Tuomas Pöysti 2021
In the previous part, I managed to extract displacement data from a load cell dataset sampled from a small drop test. The original data was something like this:
And the displacement data looks as follows (both have time in seconds as the horizontal axis):
The lowest point
What have we learned this far? I think one of the interesting things is that my center of gravity dips some 23 mm below the zero level. This is (part of) the stretch in the system that allows for the energy to be absorbed.
By the way, notice that the lowest point is reached a bit later than the maximum peak of force (or acceleration). The greatest acceleration is 31.5 m/s^2 @ 0.00 s and the lowest point of my center of gravity is -23 mm @0.03 s. Not sure if this is just inaccuracy, but as far as I know, this would be perfectly possible.
In fact, it even makes sense. There certainly is a spring component and a damper component in the system, and the total “braking” force is their sum. The spring part by definition reaches it’s maximum at the lowest point of displacement, but the damper part is proportional to velocity, which is naturally drops as the lowest point gets closer.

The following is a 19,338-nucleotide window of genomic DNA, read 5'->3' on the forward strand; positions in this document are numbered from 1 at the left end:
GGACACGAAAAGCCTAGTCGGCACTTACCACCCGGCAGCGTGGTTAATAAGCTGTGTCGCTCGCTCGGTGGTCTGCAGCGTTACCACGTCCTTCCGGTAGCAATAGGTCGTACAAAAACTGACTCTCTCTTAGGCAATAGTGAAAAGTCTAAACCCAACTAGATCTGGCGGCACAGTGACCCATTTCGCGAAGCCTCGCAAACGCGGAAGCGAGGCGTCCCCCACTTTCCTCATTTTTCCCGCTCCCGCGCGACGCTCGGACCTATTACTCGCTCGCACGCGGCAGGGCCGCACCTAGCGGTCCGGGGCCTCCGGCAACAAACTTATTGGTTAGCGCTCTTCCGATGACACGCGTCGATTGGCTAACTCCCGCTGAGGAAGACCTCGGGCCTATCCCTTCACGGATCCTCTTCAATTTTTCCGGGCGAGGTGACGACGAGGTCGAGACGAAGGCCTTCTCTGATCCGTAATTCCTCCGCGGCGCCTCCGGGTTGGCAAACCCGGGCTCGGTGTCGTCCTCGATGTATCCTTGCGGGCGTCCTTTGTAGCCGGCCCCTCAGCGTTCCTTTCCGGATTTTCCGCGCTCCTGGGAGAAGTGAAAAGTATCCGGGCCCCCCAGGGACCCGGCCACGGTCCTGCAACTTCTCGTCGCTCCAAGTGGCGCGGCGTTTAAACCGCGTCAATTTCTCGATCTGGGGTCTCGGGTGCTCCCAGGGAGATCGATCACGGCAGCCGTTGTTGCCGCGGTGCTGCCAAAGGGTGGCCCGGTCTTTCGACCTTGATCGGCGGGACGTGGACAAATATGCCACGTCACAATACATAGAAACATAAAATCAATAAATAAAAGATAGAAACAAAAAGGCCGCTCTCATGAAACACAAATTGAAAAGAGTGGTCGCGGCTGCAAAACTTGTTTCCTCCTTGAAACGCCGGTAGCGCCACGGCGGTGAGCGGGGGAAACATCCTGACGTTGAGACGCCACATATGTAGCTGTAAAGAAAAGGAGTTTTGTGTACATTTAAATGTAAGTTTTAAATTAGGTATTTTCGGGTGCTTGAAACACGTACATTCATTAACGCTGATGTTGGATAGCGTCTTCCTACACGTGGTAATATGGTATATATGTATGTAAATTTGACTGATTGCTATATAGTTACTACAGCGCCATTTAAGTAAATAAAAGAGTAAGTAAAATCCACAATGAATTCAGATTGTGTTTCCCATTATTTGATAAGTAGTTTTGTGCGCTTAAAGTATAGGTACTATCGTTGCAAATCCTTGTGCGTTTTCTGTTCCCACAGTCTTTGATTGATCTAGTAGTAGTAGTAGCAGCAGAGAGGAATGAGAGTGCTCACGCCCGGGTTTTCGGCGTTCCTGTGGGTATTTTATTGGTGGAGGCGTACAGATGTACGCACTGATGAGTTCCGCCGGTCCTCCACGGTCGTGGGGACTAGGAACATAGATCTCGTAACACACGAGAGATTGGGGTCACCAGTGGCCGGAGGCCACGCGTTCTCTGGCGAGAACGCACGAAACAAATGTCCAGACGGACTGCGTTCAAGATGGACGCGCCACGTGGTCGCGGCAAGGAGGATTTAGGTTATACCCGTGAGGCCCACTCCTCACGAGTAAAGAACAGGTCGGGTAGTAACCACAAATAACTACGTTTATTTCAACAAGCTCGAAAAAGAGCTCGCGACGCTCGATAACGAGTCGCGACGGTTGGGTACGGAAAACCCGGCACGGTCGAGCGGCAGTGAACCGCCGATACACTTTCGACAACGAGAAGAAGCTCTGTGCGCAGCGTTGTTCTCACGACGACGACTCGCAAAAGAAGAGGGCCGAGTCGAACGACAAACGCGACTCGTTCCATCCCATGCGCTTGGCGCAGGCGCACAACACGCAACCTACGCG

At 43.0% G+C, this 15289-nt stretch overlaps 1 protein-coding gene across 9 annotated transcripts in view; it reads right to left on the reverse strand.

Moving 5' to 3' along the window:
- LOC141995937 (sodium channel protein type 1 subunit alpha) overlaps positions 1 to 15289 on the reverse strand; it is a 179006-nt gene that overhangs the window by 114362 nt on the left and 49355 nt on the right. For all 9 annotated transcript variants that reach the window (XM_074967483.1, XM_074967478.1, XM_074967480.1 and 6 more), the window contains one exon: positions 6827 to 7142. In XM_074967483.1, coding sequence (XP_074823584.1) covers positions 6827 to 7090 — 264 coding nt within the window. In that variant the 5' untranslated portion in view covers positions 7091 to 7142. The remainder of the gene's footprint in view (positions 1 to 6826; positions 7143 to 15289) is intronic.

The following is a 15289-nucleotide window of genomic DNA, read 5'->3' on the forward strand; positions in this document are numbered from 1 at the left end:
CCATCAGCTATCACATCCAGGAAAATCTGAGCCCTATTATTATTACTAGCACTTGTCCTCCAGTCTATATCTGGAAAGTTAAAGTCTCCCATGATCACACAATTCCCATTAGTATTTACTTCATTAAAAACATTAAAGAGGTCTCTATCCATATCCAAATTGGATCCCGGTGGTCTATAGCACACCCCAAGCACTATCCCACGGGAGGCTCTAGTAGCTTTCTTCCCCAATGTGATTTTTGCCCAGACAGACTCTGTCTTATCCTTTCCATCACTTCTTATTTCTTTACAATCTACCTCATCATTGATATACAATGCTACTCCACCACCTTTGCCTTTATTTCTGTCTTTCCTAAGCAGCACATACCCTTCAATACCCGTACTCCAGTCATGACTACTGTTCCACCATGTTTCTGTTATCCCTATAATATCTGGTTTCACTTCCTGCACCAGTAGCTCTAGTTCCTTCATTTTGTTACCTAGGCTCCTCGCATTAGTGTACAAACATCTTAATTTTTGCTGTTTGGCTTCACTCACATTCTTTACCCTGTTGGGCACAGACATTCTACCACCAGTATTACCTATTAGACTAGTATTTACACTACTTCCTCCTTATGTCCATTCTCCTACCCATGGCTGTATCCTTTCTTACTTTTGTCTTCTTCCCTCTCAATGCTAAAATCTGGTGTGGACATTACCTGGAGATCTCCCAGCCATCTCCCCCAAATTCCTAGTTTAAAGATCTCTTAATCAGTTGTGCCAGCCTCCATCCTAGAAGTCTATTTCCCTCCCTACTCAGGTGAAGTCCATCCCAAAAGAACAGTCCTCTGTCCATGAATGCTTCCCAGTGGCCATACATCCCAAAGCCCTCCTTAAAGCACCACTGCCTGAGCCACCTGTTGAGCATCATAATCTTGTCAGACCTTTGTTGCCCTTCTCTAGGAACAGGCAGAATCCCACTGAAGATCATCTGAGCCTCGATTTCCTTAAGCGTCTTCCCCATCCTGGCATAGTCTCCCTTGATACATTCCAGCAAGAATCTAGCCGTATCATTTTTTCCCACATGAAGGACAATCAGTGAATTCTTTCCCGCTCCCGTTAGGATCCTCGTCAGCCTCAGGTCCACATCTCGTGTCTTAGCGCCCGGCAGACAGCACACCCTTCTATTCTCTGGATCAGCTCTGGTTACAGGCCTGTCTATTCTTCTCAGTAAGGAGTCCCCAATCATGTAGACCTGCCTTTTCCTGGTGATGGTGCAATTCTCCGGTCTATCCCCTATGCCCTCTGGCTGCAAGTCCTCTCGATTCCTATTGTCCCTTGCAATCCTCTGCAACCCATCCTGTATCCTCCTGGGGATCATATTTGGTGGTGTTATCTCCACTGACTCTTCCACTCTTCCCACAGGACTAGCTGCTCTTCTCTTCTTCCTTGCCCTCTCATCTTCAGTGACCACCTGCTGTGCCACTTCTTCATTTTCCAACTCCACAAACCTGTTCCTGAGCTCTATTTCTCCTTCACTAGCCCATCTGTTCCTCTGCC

If this is the case, the greatest forces are experienced on the way down, not while reaching the lowest point. The difference is just a curiosity, though.
Where is the spring?
How did the cowstail manage to stretch over 20 mm or almost 5%? I guess it did not. The system has to be seen as a whole. In the picture below, the system on the left represents a rigid climber attached to a rigid cowstail. The next one considers the cowstail a spring, but assumes a rigid climber – this would be a sufficient model for the DMM’s widely cited article. In the third one, the climber’s mass is reduced closer to a center of gravity, which is attached to the cowstail spring by another spring. This secondary spring is effectively my body, in a complex way.
I guess the diagram might be a bit leading, since I draw the cowstail spring as way stiffer looking than the one inside my body. I’m just assuming this is the case – not sure if I felt the same if I had done more core exercises!
While picturing a harness-supported human body flexing so that it’s center of gravity shifts downwards, one again has to remember to see the system as a whole. Of course the leg loops may bury themselves deeper into the softness of the climber’s thighs, but there’s probably a lot more to it.
For example: the human head is around 8% of the whole body weight. That is, if one managed to bow their head 10 cm down, it would result in their center of gravity shifting about 8 mm down. Consider the shoulders, arms, legs and all the loose soft tissue doing the same!
I am going to study this some more, and I’ll be surprised if I’m to find anything else than that the spring was me, practically speaking.
Back to basic physcs! Power is the rate of energy (or energy’s derivative over time, if we want to drop some impressive terms). The SI unit of power is W (watt). As we already knew, energy is the product of force and displacement. Since velocity is the derivative of displacement over time, power is